Lusaka Magistrate Felix Kaoma has condemned the State for detaining some Somalians for over three months as designated State witnesses, saying the action is unacceptable in a country that thrives on the rule of law.

And Magistrate Kaoma has reluctantly adjourned the matter in which Islamic Supreme Council of Zambia president Suzyo Zimba and two Somalis are accused of giving false information to an immigration officer, aiding and abetting entry of 11 Somalis in the country to Friday this week.

In this matter, Zimba is jointly-charged with Egeh Hussein and Omar Mohamud with 13 counts of giving false information to an immigration officer, harbouring a prohibited immigrant and aiding and abetting illegal immigrants.

The three are alleged to have procured immigration visas for 11 Somalis by purporting that they were visiting Zambia to attend an Inter-Cultural Competence Course at Kook College of International Studies, when in fact not.

It is also alleged that the three on the same dates, knowingly aided, abetted and assisted Ifra Hassan, Shafi Haliwo; Abdi Hassan; Mohamud Hassan; Mahad Ibrahim; Ahmed Fara; Abdifatah Yusuf; Ali Fara; Faysal Hassan; Abdishakur Mohamed and Hassan Mohamed, entry and remaining in Zambia.

The accused had denied the charges.

However, when the matter came up on Wednesday for possible commencement of trial, the State applied for an adjournment, saying they were not ready to proceed as their witnesses were not before court, and that other witnesses were in custody.

Geoffrey Mukwasa, the arresting officer, told the Court that he made attempts to serve the summons on the witnesses who were outside, but it seemed that they were scared to be witnesses in the matter.

“I made an attempt to serve the summons to my two witnesses, but I was unable to find them. The first one by the name of Mr Mofya is an employee of Kook College and the other one, Mr Jack Kaale, is one of the shareholders of the same college. When I tried to call them, Mr Mofya was willing, but he did not meet me. To my knowledge, the fact that they are employees of the same college, probably they are scared to be witnesses in this case,” he said.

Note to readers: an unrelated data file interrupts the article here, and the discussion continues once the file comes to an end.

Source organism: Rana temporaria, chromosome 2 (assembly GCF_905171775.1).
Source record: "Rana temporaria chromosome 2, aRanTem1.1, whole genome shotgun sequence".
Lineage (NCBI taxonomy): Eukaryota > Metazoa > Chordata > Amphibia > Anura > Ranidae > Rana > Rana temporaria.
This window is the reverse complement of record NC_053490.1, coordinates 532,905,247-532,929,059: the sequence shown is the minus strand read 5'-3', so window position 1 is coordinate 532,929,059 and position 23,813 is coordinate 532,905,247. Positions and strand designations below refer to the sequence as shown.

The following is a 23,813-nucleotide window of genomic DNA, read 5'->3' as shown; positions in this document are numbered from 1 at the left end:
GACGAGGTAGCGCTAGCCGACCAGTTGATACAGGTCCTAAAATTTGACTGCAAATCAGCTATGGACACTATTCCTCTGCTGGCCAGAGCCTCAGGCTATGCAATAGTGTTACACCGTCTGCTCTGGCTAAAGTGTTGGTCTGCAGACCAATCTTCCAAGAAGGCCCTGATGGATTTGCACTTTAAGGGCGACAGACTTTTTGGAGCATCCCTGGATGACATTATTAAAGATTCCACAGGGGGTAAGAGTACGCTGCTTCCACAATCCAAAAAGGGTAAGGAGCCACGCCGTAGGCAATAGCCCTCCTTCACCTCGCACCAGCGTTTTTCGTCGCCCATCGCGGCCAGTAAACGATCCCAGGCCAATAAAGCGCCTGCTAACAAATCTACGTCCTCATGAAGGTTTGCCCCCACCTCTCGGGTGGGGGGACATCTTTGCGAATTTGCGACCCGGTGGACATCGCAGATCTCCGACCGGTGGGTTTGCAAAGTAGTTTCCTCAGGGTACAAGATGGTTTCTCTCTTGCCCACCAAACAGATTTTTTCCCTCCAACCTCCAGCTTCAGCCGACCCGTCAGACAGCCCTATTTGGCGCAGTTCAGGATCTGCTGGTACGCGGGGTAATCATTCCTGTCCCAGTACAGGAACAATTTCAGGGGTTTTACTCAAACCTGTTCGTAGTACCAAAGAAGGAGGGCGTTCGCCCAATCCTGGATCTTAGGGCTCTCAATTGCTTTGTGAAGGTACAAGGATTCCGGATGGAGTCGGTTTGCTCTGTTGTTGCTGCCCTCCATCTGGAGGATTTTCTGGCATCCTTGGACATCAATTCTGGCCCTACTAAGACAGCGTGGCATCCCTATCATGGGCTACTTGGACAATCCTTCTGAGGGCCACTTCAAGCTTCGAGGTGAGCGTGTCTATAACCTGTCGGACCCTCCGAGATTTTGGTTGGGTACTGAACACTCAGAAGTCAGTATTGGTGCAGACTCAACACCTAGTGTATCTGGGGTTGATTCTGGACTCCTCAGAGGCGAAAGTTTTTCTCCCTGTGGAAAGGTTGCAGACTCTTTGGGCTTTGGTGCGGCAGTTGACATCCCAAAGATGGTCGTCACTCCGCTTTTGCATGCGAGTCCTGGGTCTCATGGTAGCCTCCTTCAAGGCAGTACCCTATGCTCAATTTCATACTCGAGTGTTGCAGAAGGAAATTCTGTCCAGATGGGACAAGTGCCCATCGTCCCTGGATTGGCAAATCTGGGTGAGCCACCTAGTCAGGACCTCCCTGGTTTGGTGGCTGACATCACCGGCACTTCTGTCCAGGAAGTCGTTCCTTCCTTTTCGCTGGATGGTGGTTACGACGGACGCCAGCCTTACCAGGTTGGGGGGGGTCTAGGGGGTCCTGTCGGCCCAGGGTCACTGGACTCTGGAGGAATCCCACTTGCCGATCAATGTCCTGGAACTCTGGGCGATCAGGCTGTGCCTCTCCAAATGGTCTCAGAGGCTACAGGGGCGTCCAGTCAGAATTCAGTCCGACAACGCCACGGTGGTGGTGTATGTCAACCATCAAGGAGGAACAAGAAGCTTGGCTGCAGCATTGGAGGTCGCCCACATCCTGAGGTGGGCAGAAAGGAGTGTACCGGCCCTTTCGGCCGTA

Mukwasa, however, said he could serve the summons on the two witnesses if he was given another opportunity.

However, the defence lawyer said the two witnesses could not be State witnesses because they were employees of the college that was at the centre of the matter.

The defense added the the said witnesses were theirs, and that the State was better off looking for other witnesses.

“This is the college that invited the Somali nationals, who are in custody and the same Jack Kaale and Mofya are the people that the defence intends to call as witnesses. So, adjourning this matter on the basis that summons must be served on them, physically, will not work. The State is better off looking for other witnesses because the two are our witnesses,” the defence argued.

The defence further complained that the other Somali’s who were in custody were victims of unlawful detention without a charge and had been in detention from as far back as May.

“Like I mentioned last time, if the State is not ready, let them discontinue the case against the accused instead of the accused coming to Court and incurring legal fees! The other Somalians, who are in custody, are being subjected to inhumane treatment,” the defence complained.

But Magistrate Kaoma guided that the State was free to bring any witness they feel was relevant to their case and that there was no property in witnesses as the accused were presumed innocent until proven guilty.

He, however, showed concern over the Somalis who were detained without a charge.

“There is no property in witnesses. The State can, therefore, call any witness who they feel can help out with their case, especially that an accused must be presumed innocent until proven guilty. So, an accused cannot be heard to say that is my witness. As regards the witnesses in custody, I do agree with the defence counsel that it is unacceptable for a country that thrives in the rule of law to keep someone in custody in the name of being State witnesses,” said Magistrate Kaoma.

He reluctantly granted the application for an adjournment and adjourned the matter to August 16.